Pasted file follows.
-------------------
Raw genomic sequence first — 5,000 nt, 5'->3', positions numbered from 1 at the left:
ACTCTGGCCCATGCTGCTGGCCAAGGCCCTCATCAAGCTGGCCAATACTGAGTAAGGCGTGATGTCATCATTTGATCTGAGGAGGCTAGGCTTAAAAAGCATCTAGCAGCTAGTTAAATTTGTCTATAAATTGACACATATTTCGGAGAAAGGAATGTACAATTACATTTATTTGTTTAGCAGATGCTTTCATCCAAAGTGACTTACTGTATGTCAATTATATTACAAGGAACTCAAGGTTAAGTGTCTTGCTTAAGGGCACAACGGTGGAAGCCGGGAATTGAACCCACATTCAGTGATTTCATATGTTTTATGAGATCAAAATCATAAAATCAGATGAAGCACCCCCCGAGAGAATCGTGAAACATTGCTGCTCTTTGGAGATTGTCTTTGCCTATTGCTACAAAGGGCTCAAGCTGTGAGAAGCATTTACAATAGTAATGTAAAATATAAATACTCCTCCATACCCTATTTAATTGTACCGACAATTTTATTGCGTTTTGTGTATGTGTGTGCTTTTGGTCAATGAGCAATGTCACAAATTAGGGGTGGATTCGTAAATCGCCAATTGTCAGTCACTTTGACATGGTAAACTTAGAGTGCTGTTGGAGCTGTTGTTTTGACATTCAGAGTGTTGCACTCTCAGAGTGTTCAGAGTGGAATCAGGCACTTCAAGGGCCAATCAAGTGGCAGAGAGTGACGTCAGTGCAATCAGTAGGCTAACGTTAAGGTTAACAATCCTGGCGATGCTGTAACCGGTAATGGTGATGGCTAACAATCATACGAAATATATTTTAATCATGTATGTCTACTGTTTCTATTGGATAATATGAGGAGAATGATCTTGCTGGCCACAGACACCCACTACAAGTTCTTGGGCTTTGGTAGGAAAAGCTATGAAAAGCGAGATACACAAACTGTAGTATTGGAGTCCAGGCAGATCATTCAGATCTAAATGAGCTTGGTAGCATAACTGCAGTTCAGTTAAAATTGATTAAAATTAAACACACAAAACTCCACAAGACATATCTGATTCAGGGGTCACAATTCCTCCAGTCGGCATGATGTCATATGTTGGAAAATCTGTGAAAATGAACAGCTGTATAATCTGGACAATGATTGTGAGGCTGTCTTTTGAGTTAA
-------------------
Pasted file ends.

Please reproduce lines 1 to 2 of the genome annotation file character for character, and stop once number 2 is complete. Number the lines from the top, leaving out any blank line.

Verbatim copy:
Raw genomic sequence first — 5,000 nt, 5'->3', positions numbered from 1 at the left:
ACTCTGGCCCATGCTGCTGGCCAAGGCCCTCATCAAGCTGGCCAATACTGAGTAAGGCGTGATGTCATCATTTGATCTGAGGAGGCTAGGCTTAAAAAGCATCTAGCAGCTAGTTAAATTTGTCTATAAATTGACACATATTTCGGAGAAAGGAATGTACAATTACATTTATTTGTTTAGCAGATGCTTTCATCCAAAGTGACTTACTGTATGTCAATTATATTACAAGGAACTCAAGGTTAAGTGTCTTGCTTAAGGGCACAACGGTGGAAGCCGGGAATTGAACCCACATTCAGTGATTTCATATGTTTTATGAGATCAAAATCATAAAATCAGATGAAGCACCCCCCGAGAGAATCGTGAAACATTGCTGCTCTTTGGAGATTGTCTTTGCCTATTGCTACAAAGGGCTCAAGCTGTGAGAAGCATTTACAATAGTAATGTAAAATATAAATACTCCTCCATACCCTATTTAATTGTACCGACAATTTTATTGCGTTTTGTGTATGTGTGTGCTTTTGGTCAATGAGCAATGTCACAAATTAGGGGTGGATTCGTAAATCGCCAATTGTCAGTCACTTTGACATGGTAAACTTAGAGTGCTGTTGGAGCTGTTGTTTTGACATTCAGAGTGTTGCACTCTCAGAGTGTTCAGAGTGGAATCAGGCACTTCAAGGGCCAATCAAGTGGCAGAGAGTGACGTCAGTGCAATCAGTAGGCTAACGTTAAGGTTAACAATCCTGGCGATGCTGTAACCGGTAATGGTGATGGCTAACAATCATACGAAATATATTTTAATCATGTATGTCTACTGTTTCTATTGGATAATATGAGGAGAATGATCTTGCTGGCCACAGACACCCACTACAAGTTCTTGGGCTTTGGTAGGAAAAGCTATGAAAAGCGAGATACACAAACTGTAGTATTGGAGTCCAGGCAGATCATTCAGATCTAAATGAGCTTGGTAGCATAACTGCAGTTCAGTTAAAATTGATTAAAATTAAACACACAAAACTCCACAAGACATATCTGATTCAGGGGTCACAATTCCTCCAGTCGGCATGATGTCATATGTTGGAAAATCTGTGAAAATGAACAGCTGTATAATCTGGACAATGATTGTGAGGCTGTCTTTTGAGTTAA